At-sea observer coverage in the Northeast will resume Aug. 14, but NMFS officials say they will continue to waive monitor requirements on a trip-by-trip basis if covid-19 safety protocols cannot be met.

“Providing seafood to the country remains an essential function even in these extraordinary times, and adequately monitoring United States fisheries remains an essential part of that process,” NMFS administrator Chris Oliver said in a statement issued Thursday.

Oliver said waivers can still be allowed for specific trips in both full and partial observer-covered fisheries, under two sets of conditions: when observers or at-sea monitors are not available for deployment, or when companies providing observer services “cannot meet the safety protocols imposed by a state on commercial fishing crew or by the vessel or vessel company on its crew.”

“Within our limited authority, our efforts are intended to ensure observers and monitors are following the same safety protocols that fishermen are following,” said Oliver.

“We recognize that there are differences for observer and at-sea monitor deployment across fisheries, and have heard the concerns expressed about how observer coverage varies regionally, and even within regions,” said Oliver. “Given the diversity in our fisheries, from the composition of the fleets to how the fisheries are prosecuted, regional flexibility will continue in the detailed implementation of the two waiver criteria.

“We believe this adaptable approach will allow us to be transparent with stakeholders as well as responsive to ever-evolving changes on the ground. We also continue to encourage the use of electronic monitoring, as appropriate, as an additional option.”

NMFS officials have been under pressure from industry advocates and New England political leaders to extend blanket waivers for at-sea monitoring, which those critics see as particularly perilous for older captains and crew in the groundfish fleet and their families. The agency relented a few weeks ago from a plan to resume coverage July 31.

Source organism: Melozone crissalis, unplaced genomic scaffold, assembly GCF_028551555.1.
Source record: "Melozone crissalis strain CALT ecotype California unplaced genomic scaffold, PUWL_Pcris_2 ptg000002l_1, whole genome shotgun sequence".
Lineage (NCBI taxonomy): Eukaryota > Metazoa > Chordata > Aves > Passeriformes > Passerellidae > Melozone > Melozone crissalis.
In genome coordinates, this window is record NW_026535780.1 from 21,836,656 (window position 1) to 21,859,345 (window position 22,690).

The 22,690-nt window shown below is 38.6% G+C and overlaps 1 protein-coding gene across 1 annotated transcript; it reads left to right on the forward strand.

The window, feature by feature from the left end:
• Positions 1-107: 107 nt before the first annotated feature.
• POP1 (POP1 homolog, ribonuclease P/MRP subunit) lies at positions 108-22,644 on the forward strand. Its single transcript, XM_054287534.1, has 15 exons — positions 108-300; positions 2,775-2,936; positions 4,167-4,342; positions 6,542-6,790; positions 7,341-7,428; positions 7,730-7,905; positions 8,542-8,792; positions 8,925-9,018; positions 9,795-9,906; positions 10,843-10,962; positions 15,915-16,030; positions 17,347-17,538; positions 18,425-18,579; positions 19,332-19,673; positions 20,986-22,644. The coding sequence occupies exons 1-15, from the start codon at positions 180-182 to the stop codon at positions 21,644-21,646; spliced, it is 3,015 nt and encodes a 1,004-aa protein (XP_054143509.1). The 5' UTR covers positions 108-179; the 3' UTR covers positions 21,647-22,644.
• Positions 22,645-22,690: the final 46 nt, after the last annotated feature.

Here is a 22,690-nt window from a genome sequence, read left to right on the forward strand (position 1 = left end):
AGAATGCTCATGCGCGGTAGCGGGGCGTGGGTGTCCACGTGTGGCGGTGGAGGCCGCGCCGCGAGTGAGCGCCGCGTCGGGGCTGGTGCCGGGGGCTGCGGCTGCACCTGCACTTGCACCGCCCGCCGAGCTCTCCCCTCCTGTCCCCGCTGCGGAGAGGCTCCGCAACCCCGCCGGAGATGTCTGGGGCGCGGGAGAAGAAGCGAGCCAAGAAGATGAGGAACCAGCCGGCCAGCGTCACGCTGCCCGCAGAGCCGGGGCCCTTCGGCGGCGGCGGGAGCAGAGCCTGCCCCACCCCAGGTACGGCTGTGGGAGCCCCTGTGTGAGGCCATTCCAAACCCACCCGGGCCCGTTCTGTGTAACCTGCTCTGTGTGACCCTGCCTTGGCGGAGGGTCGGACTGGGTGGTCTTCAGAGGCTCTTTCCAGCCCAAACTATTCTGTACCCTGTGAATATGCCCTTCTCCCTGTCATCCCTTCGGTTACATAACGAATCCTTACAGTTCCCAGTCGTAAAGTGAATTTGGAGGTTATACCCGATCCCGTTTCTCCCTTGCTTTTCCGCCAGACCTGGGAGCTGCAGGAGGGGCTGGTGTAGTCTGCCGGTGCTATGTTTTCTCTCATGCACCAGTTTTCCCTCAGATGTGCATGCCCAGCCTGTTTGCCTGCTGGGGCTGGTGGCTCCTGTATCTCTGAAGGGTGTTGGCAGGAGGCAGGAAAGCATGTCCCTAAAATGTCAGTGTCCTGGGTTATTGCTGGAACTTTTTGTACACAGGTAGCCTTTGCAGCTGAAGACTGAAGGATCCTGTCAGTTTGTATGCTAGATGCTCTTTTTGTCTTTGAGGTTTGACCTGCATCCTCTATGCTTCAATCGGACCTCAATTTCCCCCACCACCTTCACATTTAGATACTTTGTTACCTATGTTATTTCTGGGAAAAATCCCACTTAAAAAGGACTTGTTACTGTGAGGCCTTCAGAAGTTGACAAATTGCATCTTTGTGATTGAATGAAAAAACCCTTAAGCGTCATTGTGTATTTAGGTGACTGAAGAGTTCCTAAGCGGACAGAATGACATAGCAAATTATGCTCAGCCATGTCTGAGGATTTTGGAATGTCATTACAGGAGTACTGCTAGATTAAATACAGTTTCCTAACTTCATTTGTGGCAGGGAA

The environmental group Oceana said NMFS should account for the effects of lapsed observer coverage and speed up adoption of electronic monitoring as an alternative.

“The government has failed to report on the effects of the waiver or its plans to account for the resulting lack of data which will compromise catch accounting, stock assessment and quota setting for years to come,” said Dustin Cranor, an Oceana spokesman, in a statement Thursday.

“While at-sea observers are the best tool to collect this vital information, alternatives like electronic monitoring must be considered given covid-19 related health concerns. Healthy fisheries in the Northeast region depend on data collection, and the National Marine Fisheries Service must make every possible effort to collect this information in other ways—the future of our Northeast marine ecosystem depends on it.”

“We will continue to monitor all local public health notifications, as well as the Centers for Disease Control and Prevention, for updates,” according to Oliver. “We are committed to the health and safety of fishermen, observers, and others while fulfilling our mission to maintain our nation's seafood supply and conserving marine life.”

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Associate Editor Kirk Moore was a reporter for the Asbury Park Press for more than 30 years and a 25-year field editor for National Fisherman before joining our Commercial Marine editorial staff in 2015. He wrote several award-winning stories on marine, environmental, coastal and military issues that helped drive federal and state government policy changes. Moore was awarded the Online News Association 2011 Knight Award for Public Service for the “Barnegat Bay Under Stress,” 2010 series that led to the New Jersey state government’s restoration plan. He lives in West Creek, N.J.

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